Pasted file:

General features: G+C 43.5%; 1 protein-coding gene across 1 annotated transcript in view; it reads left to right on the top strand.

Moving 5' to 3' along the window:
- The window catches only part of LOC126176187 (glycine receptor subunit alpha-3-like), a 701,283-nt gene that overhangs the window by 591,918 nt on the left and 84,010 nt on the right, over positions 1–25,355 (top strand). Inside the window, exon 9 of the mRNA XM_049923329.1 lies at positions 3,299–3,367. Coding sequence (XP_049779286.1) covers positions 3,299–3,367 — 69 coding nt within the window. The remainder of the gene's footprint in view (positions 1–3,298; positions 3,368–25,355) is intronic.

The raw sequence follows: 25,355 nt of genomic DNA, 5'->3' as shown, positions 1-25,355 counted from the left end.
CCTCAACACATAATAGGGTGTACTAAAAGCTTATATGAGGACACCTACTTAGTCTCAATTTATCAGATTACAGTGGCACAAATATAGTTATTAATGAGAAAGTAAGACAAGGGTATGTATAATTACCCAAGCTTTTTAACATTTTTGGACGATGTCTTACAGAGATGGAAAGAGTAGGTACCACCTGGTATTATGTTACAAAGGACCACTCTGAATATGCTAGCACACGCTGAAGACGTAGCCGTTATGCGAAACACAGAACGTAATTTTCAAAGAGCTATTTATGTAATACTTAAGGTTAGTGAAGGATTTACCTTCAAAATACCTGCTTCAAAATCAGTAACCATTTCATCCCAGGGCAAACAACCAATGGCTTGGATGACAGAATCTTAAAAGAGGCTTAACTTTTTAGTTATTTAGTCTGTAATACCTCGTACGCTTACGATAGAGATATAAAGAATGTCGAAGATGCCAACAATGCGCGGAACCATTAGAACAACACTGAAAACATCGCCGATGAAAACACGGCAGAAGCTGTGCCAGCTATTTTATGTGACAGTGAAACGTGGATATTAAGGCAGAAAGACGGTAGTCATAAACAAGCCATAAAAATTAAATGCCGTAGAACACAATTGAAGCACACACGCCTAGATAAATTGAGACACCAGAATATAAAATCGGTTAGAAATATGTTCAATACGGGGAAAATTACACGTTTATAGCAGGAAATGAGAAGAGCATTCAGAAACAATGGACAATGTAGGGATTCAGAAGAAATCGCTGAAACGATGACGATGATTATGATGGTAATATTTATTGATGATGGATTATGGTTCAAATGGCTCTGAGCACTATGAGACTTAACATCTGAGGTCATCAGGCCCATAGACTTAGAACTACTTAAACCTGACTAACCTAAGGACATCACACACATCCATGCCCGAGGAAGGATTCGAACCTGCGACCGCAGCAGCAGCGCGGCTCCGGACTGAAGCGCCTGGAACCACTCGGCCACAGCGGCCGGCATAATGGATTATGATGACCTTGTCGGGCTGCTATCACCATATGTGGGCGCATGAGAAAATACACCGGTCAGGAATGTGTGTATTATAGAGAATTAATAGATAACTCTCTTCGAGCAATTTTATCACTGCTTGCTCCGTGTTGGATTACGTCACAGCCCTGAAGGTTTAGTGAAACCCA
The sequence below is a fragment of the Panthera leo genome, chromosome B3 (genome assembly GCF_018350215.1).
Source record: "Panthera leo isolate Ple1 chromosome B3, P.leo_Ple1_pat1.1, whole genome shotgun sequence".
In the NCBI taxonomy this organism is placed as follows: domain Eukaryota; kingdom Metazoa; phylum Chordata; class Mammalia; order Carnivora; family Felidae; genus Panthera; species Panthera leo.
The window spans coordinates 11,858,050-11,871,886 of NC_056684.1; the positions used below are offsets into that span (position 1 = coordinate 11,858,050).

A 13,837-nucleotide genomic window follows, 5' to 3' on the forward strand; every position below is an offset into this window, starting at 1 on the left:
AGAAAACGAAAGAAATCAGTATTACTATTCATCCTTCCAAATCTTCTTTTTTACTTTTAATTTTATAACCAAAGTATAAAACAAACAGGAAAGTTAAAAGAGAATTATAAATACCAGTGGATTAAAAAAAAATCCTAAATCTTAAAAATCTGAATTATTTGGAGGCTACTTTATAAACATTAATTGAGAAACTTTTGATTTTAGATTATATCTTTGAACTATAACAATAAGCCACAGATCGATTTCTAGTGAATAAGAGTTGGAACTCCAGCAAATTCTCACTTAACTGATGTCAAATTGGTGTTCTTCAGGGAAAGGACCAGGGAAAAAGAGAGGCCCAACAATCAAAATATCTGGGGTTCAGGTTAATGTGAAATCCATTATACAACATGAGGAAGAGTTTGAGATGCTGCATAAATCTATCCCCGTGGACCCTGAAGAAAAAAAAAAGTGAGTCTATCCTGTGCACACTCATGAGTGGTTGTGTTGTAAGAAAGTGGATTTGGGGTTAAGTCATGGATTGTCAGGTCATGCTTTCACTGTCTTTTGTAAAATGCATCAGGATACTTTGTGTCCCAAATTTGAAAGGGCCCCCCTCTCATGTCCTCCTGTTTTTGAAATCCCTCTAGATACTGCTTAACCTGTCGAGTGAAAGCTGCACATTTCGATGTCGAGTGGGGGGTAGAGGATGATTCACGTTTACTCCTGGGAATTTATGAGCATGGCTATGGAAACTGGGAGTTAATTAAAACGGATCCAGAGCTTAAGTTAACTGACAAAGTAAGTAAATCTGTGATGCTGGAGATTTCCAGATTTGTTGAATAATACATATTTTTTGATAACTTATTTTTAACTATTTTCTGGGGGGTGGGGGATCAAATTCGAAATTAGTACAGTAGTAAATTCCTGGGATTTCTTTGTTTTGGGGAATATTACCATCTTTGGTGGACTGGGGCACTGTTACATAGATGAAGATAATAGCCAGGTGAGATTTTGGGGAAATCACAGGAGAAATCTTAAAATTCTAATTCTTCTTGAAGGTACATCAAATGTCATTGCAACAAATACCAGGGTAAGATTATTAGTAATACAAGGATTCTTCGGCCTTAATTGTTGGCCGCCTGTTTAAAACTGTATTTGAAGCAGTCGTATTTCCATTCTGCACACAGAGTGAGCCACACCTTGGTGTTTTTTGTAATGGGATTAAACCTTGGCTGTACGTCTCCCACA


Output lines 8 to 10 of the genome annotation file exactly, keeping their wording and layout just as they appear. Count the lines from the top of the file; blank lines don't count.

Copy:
In the NCBI taxonomy this organism is placed as follows: domain Eukaryota; kingdom Metazoa; phylum Chordata; class Mammalia; order Carnivora; family Felidae; genus Panthera; species Panthera leo.
The window spans coordinates 11,858,050-11,871,886 of NC_056684.1; the positions used below are offsets into that span (position 1 = coordinate 11,858,050).

A 13,837-nucleotide genomic window follows, 5' to 3' on the forward strand; every position below is an offset into this window, starting at 1 on the left: